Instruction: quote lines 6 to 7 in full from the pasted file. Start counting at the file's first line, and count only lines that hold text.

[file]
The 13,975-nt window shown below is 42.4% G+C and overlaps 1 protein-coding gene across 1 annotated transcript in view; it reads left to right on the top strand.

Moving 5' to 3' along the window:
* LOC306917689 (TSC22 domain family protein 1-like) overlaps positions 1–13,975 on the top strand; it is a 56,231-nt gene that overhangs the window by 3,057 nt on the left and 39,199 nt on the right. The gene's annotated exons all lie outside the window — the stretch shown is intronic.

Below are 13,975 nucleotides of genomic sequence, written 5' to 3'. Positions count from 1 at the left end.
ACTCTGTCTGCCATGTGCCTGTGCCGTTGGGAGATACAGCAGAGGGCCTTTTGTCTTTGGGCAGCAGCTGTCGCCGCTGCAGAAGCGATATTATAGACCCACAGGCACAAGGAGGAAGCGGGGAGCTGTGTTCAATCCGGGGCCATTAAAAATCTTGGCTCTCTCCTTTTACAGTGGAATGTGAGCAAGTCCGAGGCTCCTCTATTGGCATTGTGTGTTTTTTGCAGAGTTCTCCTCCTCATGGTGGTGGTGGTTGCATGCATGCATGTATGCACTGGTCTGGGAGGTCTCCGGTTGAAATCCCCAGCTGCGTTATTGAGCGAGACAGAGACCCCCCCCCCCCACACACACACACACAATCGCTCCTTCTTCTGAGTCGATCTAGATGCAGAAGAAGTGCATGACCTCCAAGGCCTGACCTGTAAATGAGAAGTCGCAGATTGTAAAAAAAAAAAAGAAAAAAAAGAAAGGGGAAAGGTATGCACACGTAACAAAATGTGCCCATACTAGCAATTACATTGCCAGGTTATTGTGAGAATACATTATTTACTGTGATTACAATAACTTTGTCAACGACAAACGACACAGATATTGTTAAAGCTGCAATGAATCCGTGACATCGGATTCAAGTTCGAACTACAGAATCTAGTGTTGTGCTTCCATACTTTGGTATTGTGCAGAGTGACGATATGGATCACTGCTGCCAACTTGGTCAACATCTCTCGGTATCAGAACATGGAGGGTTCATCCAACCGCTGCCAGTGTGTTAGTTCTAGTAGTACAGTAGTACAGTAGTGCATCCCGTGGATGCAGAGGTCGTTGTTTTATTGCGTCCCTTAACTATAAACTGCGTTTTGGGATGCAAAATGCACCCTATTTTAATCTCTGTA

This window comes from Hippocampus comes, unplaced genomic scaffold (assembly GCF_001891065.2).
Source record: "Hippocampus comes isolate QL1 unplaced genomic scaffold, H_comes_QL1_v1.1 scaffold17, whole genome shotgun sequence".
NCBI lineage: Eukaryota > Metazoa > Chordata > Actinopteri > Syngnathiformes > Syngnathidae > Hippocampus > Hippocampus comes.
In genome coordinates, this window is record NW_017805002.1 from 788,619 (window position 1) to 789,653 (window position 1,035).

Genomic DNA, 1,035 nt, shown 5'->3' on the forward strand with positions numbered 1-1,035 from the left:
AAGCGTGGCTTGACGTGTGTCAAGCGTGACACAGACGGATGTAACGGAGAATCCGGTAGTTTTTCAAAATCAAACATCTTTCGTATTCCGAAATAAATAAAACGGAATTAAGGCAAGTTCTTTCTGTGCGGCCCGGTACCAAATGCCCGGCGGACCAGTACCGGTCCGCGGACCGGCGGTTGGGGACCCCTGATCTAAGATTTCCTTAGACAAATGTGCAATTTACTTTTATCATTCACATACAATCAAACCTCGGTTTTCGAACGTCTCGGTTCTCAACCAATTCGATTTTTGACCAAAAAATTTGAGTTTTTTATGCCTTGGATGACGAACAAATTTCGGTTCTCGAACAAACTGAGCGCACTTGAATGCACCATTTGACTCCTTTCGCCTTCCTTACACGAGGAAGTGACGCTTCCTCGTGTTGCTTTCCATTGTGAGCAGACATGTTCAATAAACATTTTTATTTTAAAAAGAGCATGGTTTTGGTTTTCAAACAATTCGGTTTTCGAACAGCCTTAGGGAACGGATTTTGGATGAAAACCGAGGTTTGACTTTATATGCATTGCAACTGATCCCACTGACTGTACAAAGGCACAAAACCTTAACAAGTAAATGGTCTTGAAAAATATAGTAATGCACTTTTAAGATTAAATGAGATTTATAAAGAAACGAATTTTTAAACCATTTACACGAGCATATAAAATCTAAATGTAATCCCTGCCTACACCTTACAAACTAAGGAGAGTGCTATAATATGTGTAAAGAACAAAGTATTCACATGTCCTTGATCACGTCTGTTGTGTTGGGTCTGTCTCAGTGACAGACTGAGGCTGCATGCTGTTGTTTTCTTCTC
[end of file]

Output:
This window comes from Hippocampus comes, unplaced genomic scaffold (assembly GCF_001891065.2).
Source record: "Hippocampus comes isolate QL1 unplaced genomic scaffold, H_comes_QL1_v1.1 scaffold17, whole genome shotgun sequence".